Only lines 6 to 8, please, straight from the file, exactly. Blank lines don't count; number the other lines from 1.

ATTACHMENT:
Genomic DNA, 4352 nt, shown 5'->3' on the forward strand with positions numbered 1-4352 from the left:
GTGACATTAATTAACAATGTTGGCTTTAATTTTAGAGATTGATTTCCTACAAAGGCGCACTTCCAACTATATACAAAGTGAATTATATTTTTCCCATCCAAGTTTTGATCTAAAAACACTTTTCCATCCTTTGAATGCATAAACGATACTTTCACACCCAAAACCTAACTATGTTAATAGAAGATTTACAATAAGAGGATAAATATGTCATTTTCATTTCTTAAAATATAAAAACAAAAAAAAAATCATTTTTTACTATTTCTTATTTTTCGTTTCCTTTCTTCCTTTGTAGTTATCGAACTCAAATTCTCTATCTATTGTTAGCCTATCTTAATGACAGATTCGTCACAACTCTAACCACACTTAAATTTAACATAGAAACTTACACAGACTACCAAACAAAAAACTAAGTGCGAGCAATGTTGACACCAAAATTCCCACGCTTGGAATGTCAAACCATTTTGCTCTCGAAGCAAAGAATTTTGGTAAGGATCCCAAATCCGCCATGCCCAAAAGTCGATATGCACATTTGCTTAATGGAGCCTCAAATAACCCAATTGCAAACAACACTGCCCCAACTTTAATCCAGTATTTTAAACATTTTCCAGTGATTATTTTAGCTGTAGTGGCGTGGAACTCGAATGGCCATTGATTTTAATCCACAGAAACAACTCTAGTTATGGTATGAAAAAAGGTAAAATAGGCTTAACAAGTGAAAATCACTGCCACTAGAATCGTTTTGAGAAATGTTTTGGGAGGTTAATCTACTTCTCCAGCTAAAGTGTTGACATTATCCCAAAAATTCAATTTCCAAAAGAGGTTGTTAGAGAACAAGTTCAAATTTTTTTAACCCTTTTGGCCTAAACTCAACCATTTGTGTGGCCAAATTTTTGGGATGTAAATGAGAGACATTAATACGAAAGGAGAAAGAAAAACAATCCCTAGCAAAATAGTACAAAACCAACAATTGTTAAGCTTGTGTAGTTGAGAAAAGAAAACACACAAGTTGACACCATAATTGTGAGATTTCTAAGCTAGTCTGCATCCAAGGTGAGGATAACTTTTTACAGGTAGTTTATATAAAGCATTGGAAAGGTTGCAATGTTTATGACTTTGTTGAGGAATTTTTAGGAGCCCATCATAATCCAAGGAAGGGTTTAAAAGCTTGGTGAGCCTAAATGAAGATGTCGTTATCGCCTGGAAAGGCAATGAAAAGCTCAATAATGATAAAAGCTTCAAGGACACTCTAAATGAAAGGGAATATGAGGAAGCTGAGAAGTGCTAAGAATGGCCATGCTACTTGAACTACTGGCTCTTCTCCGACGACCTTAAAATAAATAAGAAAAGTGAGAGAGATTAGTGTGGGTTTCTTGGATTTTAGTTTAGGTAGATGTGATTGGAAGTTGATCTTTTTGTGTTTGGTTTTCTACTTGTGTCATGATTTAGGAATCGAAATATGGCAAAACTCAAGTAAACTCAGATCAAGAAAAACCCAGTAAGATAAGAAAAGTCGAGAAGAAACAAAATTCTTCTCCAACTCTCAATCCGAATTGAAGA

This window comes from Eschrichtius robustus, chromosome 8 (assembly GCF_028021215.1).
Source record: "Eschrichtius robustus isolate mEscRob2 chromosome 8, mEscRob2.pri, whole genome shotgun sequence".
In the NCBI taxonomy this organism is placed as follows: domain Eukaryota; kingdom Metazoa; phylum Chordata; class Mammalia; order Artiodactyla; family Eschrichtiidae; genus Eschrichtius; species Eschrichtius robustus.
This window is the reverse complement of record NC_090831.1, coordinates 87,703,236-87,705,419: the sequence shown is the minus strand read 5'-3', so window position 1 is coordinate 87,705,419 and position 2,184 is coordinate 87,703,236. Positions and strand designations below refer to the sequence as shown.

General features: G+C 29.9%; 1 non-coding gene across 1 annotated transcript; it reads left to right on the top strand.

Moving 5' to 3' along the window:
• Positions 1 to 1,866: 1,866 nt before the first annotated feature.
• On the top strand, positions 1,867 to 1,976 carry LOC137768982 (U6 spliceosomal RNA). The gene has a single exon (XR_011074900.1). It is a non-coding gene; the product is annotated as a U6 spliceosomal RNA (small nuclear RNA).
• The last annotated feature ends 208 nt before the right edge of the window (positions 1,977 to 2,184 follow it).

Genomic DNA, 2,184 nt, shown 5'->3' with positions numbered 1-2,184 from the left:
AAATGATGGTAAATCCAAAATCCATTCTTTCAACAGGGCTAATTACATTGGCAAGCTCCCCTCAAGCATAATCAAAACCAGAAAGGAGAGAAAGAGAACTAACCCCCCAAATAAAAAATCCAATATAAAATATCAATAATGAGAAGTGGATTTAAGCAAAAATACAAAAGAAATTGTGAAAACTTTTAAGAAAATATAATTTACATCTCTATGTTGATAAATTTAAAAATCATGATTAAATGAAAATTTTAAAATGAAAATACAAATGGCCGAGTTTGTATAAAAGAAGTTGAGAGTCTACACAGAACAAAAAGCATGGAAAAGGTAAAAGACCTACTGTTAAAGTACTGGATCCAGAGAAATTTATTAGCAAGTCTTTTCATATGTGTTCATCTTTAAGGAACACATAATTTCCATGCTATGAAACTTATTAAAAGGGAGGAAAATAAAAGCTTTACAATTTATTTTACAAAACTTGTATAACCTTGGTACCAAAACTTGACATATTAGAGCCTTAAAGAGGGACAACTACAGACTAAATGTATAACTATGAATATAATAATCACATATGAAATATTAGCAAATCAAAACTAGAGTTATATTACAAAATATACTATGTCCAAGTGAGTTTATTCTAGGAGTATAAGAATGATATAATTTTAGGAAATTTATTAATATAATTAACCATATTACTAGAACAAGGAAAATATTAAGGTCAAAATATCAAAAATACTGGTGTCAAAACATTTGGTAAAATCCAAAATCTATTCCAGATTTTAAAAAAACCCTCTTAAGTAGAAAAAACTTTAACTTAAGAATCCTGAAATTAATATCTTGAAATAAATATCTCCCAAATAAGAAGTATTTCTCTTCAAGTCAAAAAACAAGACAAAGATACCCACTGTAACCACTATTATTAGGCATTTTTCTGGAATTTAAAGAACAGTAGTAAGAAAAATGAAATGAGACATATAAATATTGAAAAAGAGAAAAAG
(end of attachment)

This window is the reverse complement of record NC_090831.1, coordinates 87,703,236-87,705,419: the sequence shown is the minus strand read 5'-3', so window position 1 is coordinate 87,705,419 and position 2,184 is coordinate 87,703,236. Positions and strand designations below refer to the sequence as shown.

General features: G+C 29.9%; 1 non-coding gene across 1 annotated transcript; it reads left to right on the top strand.

Moving 5' to 3' along the window: